Last Updated on March 1, 2021 by Danyel
Almost every single piece of plastic ever made still exists. As an alternative to the traditional plastics, we are hearing a new term more and more often – bioplastics. Are bioplastics better? Dr. Maia McGuire answered this question in the last Water Wednesdays.
What are bioplastics?
Traditional plastic is made from petroleum-based raw materials. Bioplastic is made from plants or other biological materials. The terms “bioplastic,” “biopolymer,” and “bio-based plastic” are all used to describe a plastic substance made from plant material.
How biodegradable are bioplastics?
To answer this question, we need to clarify some terms.
Degradable: All plastic is degradable, even traditional plastic. It can be broken down into small pieces or fragments, however, does not mean the materials will return to nature.
Photodegradable: Since plastic is made of polymer of carbon, it breaks down more readily in sunlight.
Biodegradable: All carbon-based, or organic matter will eventually biodegrade. The process can also be called “composting,” but composting requires more specific settings. Biodegradable plastic can be broken down into water, carbon dioxide and compost by microorganisms under the right conditions. The right conditions mean in the presence of oxygen and water and at warmer temperatures.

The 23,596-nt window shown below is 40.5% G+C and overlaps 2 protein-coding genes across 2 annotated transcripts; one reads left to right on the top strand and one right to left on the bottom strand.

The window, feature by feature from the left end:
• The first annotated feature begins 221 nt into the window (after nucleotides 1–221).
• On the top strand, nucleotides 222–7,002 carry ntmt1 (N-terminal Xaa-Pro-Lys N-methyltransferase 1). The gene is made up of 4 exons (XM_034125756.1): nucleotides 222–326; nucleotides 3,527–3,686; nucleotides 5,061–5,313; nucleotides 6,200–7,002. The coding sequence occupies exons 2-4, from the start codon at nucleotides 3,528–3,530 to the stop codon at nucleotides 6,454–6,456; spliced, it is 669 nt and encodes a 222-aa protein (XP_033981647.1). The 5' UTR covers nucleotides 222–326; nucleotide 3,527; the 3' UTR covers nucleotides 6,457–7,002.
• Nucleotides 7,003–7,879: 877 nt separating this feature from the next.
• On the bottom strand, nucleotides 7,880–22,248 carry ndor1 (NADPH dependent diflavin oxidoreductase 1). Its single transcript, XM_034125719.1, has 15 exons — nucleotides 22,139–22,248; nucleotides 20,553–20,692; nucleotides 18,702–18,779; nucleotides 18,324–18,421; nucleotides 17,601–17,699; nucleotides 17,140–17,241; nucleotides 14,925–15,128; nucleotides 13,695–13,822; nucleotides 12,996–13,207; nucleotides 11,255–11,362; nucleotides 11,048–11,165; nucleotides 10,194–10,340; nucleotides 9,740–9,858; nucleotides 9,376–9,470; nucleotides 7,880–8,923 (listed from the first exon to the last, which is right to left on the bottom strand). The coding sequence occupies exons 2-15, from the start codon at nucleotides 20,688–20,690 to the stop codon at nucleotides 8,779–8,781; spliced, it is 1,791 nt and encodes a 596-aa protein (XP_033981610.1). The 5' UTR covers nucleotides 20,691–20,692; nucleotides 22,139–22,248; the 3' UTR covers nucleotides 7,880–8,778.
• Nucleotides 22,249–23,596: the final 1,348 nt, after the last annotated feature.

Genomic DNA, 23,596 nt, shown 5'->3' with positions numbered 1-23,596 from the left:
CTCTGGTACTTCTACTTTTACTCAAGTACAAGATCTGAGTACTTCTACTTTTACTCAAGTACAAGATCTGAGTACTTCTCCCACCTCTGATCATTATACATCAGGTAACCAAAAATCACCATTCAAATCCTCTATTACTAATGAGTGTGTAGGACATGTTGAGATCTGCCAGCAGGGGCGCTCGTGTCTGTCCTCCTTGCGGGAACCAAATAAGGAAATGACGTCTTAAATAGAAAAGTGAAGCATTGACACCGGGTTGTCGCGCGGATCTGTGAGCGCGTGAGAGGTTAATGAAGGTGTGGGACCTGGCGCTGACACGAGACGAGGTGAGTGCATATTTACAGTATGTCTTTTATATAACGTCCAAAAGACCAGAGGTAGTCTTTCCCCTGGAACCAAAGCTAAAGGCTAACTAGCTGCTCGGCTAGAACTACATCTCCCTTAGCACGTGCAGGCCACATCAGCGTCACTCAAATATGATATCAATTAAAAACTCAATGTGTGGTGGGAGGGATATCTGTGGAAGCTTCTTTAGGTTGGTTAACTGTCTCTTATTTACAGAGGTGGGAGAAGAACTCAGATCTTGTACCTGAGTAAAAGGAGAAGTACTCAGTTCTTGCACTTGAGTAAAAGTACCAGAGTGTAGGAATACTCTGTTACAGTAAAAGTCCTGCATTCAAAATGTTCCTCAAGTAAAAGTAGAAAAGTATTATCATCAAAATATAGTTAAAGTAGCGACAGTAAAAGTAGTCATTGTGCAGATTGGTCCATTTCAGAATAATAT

Compostable: Compostable plastic will biodegrade in a compost site. Some bioplastics, such as PLA plastics, are called compostable. PLA is polyactic acid. It is typically made from the sugars in corn starch, cassava or sugarcane. They will not biodegrade in the environment or in a backyard compost pile. They need to be sent to an industrial composting facility, where composting takes place at a much higher temperature and oxygen than home composting piles. If the products are not composted under these conditions, they will likely persist in the environment for decades or longer.
Are bioplastics more more environmentally friendly than petroleum-based plastics?
Plastics that have similar chemical compositions have similar properties. Both may contain chemicals called plasticizers or additives. They make the materials more flexible or stiffer. These additives can still contain harmful chemicals, such as phthalates, which may affect hormone metabolism. In addition, harmful chemicals tend to attract more persistent organic pollutants in the ocean.
To learn more about bioplastics, please read Bioplastics—a better option for the environment?
To watch the recording: